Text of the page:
It was practicality and convenience that sold Kaylin MacKenzie on becoming a condo owner. After years of renting, she’d realized that finding a place she loved wasn’t easy. “When I started crunching the numbers I realized that renting a place I would really like was not going to cost that much less than owning a place,” she says. “Fortunately, I had some money saved for a down payment, so I figured why not buy and put that money towards myself, versus throwing it away every month?” With her target firmly planted on north end living, she found a spot that suits her life pretty perfectly.
A 680-square-foot, one-bedroom unit
“I was hard-and-fast on staying on the peninsula—going to Clayton Park or Bedford was absolutely not an option for me,” says MacKenzie. After renting downtown and in the west end, she settled on north. “Ultimately a lot of friends live in a five-block radius. I can walk to work, I can walk downtown, I can walk to the grocery. It was just a really convenient decision for me.”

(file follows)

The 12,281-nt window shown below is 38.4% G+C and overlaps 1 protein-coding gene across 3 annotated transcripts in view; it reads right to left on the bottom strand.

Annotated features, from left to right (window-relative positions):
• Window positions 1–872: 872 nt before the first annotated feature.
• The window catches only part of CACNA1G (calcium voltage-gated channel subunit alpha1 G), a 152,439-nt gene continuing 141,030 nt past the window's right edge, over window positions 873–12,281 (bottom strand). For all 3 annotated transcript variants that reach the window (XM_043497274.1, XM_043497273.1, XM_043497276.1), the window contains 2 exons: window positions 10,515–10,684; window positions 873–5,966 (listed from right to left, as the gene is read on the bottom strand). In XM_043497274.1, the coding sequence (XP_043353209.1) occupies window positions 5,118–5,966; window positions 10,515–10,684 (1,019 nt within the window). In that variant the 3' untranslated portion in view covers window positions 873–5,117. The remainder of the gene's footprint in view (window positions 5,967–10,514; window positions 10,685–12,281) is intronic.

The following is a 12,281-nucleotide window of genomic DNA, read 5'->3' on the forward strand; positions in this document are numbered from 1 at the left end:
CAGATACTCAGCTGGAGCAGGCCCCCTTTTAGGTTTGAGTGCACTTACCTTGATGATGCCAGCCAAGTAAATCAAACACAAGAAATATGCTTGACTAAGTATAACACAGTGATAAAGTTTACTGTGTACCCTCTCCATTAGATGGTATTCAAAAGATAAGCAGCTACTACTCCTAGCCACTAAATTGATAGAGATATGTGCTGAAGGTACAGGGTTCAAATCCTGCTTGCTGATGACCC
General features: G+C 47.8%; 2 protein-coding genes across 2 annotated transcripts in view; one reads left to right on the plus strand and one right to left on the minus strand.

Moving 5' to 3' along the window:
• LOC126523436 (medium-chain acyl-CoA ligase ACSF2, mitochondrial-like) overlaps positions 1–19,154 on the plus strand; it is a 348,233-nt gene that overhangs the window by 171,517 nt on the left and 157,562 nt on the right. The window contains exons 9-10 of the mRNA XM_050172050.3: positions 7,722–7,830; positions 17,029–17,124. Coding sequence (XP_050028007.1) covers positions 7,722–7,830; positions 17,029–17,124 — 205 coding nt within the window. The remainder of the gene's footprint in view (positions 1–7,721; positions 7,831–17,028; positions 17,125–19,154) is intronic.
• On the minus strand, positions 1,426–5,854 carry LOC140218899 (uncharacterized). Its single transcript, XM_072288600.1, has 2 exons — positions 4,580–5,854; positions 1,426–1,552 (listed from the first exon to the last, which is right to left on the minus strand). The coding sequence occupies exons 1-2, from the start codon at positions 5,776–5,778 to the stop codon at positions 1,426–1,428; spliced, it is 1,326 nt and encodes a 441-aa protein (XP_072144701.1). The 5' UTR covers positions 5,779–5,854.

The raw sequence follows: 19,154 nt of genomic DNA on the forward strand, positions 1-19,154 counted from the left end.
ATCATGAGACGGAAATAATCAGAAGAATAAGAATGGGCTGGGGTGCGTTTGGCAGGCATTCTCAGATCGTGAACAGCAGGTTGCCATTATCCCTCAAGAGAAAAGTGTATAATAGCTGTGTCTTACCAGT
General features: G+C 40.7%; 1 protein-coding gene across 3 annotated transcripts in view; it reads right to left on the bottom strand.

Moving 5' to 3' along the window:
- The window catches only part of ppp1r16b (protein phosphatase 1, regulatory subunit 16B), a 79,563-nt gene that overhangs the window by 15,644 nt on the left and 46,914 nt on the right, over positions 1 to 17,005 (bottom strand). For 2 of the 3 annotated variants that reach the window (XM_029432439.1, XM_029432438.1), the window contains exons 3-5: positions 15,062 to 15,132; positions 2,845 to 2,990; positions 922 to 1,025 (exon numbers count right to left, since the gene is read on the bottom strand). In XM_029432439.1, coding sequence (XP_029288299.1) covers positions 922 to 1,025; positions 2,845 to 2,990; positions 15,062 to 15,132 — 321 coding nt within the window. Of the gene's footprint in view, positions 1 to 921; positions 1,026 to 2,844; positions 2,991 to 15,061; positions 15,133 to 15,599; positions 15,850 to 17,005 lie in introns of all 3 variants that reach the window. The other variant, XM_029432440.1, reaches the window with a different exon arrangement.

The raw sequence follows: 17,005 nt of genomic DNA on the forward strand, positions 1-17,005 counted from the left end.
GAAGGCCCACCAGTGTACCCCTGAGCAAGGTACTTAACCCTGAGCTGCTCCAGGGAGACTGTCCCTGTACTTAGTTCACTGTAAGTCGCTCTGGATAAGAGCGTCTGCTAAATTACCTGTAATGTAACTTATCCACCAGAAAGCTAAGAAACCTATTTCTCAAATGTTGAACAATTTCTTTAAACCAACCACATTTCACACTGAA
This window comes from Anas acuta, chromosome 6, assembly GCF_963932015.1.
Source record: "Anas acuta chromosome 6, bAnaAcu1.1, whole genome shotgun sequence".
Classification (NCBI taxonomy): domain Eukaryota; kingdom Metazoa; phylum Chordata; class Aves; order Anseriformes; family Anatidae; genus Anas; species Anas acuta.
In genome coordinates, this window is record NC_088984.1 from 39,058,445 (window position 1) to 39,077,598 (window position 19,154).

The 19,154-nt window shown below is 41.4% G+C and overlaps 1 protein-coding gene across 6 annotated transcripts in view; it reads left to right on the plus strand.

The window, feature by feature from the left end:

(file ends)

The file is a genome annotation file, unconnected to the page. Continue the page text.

The selling points
MacKenzie only really had a couple of must-haves on her shopping list, all of which she found in her current home: An outdoor space (check, private balcony and rooftop patio), parking, reasonable condo fees and building safety. “And resale value, how do I think this condo will fare five years from now?” she says, adding that she did market analysis with her realtor to ensure the most bang for her buck. “I think in five years when I do decide to sell, or three, there will still be high demand for this kind of unit. A mortgage is your savings account in a way, so you want to make sure your savings account is growing.”
“When you have too much stuff in a small space, it makes it look smaller—it’s almost overwhelming,” says MacKenzie, who spent serious time at KEW Furniture finding a few mid-century modern pieces that best fit her little layout. “I’m very minimalist because it’s such a small space and it’s very open-concept. So as little stuff and furniture as possible. Smaller couch, lower, thin profile shelf for my TV—it keeps things nice and open. I just keep it little, keep it basic, keep it modern.”